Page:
To establish a prima facie case of disparate impact, a plaintiff must "(1) identify a policy or practice, (2) demonstrate that a disparity exists, and (3) establish a causal relationship between the two." Malave v. Potter, No. 01-6263, slip op. at 1487 (2d Cir. Oct. 2, 2002) (quoting Robinson, 267 F.3d at 160) (internal quotation marks omitted). Rogers has identified a policy or practice-the FBI tests-but he has not met his burden regarding the other two elements of the prima facie case. With regard to those elements, "[s]tatistical data may be submitted `to show a disparity in outcome between groups, but to make out a prima facie case, the statistical disparity must be sufficiently substantial to raise an inference of causation.'" Id. (quoting Smith v. Xerox Corp., 196 F.3d 358, 364 (2d Cir. 1999)). Rogers has not submitted any evidence demonstrating disparate outcomes between those over and under age 40.6 Indeed, the only statistics offered were submitted by First Union, and a review of those statistics suggests that there was little, if any "disparity in outcome between groups." To the extent that there were disparities, they seem to have favored the protected group, rather than hindered it, and they were certinaly not "so great that [they] cannot reasonably be attributed to chance." NAACP, 70 F.3d at 225.

For both positions Rogers sought, First Union divided its territory into northern and southern "clusters." Candidates for each of the positions were asked to select a "cluster," and Rogers selected the southern cluster.7 There were 27 candidates in the southern cluster competing for the Customer Relations Leader position. Fourteen candidates were over age 40 and 13 were under age 40. See Def.'s Ex. In Supp. of Mot. for Summ. J. [Doc. #33], Ex. D. Both of the successful candidates were under age 40. However, in the northern cluster, where there were 7 candidates under age 40 and 11 over age 40, both of the successful candidates were over age 40, using the same criteria for selection as the southern cluster. See id. Thus, overall, 25 out of 45 candidates were in the protected class and two of the four positions were secured by members of the protected class-i.e., the protected group comprised slightly over half of the applicant pool and secured half the positions.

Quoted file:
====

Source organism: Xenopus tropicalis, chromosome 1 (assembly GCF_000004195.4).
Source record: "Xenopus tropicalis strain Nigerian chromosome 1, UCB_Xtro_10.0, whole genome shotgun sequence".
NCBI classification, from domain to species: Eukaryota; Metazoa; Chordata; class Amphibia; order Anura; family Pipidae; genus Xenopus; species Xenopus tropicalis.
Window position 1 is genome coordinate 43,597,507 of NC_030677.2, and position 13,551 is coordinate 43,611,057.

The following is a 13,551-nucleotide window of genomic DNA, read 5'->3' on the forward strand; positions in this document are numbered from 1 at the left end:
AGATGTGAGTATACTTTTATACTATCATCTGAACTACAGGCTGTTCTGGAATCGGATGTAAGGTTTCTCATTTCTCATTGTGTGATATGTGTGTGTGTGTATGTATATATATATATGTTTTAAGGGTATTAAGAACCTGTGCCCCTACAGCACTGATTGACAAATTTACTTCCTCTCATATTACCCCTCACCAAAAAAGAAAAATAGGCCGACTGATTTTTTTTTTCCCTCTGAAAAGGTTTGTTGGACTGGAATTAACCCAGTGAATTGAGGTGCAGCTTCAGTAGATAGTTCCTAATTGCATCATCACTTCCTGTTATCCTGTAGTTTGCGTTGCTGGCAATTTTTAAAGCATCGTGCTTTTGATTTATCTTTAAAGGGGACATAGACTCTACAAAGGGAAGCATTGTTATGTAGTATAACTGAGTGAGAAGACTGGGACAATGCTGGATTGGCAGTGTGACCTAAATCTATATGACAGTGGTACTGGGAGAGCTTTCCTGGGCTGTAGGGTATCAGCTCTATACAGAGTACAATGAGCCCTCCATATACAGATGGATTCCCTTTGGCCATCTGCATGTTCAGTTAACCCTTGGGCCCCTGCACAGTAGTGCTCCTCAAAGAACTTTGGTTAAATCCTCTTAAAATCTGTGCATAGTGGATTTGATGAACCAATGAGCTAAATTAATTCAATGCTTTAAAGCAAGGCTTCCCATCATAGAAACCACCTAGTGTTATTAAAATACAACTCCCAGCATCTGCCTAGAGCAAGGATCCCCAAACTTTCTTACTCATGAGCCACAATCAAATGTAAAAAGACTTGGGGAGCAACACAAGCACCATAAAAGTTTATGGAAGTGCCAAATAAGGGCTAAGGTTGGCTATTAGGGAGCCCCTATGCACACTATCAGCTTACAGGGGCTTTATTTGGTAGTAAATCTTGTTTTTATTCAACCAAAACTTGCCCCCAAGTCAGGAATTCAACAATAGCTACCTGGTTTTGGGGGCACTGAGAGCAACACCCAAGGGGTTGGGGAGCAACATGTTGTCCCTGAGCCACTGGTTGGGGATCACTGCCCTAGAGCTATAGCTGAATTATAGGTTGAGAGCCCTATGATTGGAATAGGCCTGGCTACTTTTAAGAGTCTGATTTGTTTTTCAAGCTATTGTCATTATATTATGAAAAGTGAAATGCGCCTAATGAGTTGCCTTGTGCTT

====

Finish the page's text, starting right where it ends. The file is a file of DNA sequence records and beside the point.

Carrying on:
As to the Financial Sales Leader applicants, of the eight positions for both clusters, seven were filled by candidates over the age of 40 (and in the southern cluster, all the Financial Sales Leaders selected were over age 40). Of 33 candidates competing for the Financial Sales Leader Position in the two clusters, 20 were over age 40. Thus, it appears that members of the protected group were selected for the Financial Sales Leader Position in a ratio that exceeded their percentage of the applicant pool. See id. Looking at both clusters and both job positions-which were both subject to the same FBI criteria-the protected group comprised 56.4% of the applicants while making up 75% of the successful candidates.

Finally, the statistics do not support an inference of disparate treatment regarding the Financial Sales Leader position that Rogers sought when it was vacated in May of 1998. The successful applicant in that case was 51 years old-one of the oldest candidates in the field of 12 applicants, which included 4 people under age 40.